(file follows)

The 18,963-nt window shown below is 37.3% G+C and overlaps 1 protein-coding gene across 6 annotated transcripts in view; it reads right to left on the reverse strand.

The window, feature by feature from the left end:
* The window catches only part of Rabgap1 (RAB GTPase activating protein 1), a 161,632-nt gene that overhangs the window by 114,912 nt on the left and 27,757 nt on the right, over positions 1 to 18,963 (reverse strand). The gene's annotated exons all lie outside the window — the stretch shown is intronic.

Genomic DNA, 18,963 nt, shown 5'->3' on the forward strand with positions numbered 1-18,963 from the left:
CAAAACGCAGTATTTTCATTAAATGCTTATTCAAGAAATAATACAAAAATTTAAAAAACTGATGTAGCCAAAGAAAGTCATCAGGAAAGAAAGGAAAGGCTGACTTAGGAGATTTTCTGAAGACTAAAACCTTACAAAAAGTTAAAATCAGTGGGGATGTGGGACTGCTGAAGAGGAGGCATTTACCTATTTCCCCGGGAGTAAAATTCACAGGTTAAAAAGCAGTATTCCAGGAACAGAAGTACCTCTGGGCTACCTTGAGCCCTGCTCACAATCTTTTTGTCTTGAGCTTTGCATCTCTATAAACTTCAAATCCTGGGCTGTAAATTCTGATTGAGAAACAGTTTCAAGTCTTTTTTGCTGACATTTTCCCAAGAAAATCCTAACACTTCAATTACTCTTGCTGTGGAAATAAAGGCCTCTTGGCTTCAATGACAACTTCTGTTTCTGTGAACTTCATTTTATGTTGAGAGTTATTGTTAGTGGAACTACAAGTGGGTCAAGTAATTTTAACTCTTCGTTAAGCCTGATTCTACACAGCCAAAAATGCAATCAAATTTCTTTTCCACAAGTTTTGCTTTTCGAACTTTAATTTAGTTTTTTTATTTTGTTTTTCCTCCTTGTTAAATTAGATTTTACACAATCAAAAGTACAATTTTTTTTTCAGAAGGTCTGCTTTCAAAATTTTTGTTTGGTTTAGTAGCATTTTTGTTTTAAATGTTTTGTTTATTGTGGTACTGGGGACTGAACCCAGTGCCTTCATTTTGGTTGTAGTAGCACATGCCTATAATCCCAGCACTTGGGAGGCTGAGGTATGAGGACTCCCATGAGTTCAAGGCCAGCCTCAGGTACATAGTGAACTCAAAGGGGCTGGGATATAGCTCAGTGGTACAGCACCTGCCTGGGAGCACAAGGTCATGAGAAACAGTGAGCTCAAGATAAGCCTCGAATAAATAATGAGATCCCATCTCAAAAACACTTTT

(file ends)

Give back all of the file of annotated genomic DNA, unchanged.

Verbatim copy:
The 18,963-nt window shown below is 37.3% G+C and overlaps 1 protein-coding gene across 6 annotated transcripts in view; it reads right to left on the reverse strand.

The window, feature by feature from the left end:
* The window catches only part of Rabgap1 (RAB GTPase activating protein 1), a 161,632-nt gene that overhangs the window by 114,912 nt on the left and 27,757 nt on the right, over positions 1 to 18,963 (reverse strand). The gene's annotated exons all lie outside the window — the stretch shown is intronic.

Genomic DNA, 18,963 nt, shown 5'->3' on the forward strand with positions numbered 1-18,963 from the left:
CAAAACGCAGTATTTTCATTAAATGCTTATTCAAGAAATAATACAAAAATTTAAAAAACTGATGTAGCCAAAGAAAGTCATCAGGAAAGAAAGGAAAGGCTGACTTAGGAGATTTTCTGAAGACTAAAACCTTACAAAAAGTTAAAATCAGTGGGGATGTGGGACTGCTGAAGAGGAGGCATTTACCTATTTCCCCGGGAGTAAAATTCACAGGTTAAAAAGCAGTATTCCAGGAACAGAAGTACCTCTGGGCTACCTTGAGCCCTGCTCACAATCTTTTTGTCTTGAGCTTTGCATCTCTATAAACTTCAAATCCTGGGCTGTAAATTCTGATTGAGAAACAGTTTCAAGTCTTTTTTGCTGACATTTTCCCAAGAAAATCCTAACACTTCAATTACTCTTGCTGTGGAAATAAAGGCCTCTTGGCTTCAATGACAACTTCTGTTTCTGTGAACTTCATTTTATGTTGAGAGTTATTGTTAGTGGAACTACAAGTGGGTCAAGTAATTTTAACTCTTCGTTAAGCCTGATTCTACACAGCCAAAAATGCAATCAAATTTCTTTTCCACAAGTTTTGCTTTTCGAACTTTAATTTAGTTTTTTTATTTTGTTTTTCCTCCTTGTTAAATTAGATTTTACACAATCAAAAGTACAATTTTTTTTTCAGAAGGTCTGCTTTCAAAATTTTTGTTTGGTTTAGTAGCATTTTTGTTTTAAATGTTTTGTTTATTGTGGTACTGGGGACTGAACCCAGTGCCTTCATTTTGGTTGTAGTAGCACATGCCTATAATCCCAGCACTTGGGAGGCTGAGGTATGAGGACTCCCATGAGTTCAAGGCCAGCCTCAGGTACATAGTGAACTCAAAGGGGCTGGGATATAGCTCAGTGGTACAGCACCTGCCTGGGAGCACAAGGTCATGAGAAACAGTGAGCTCAAGATAAGCCTCGAATAAATAATGAGATCCCATCTCAAAAACACTTTT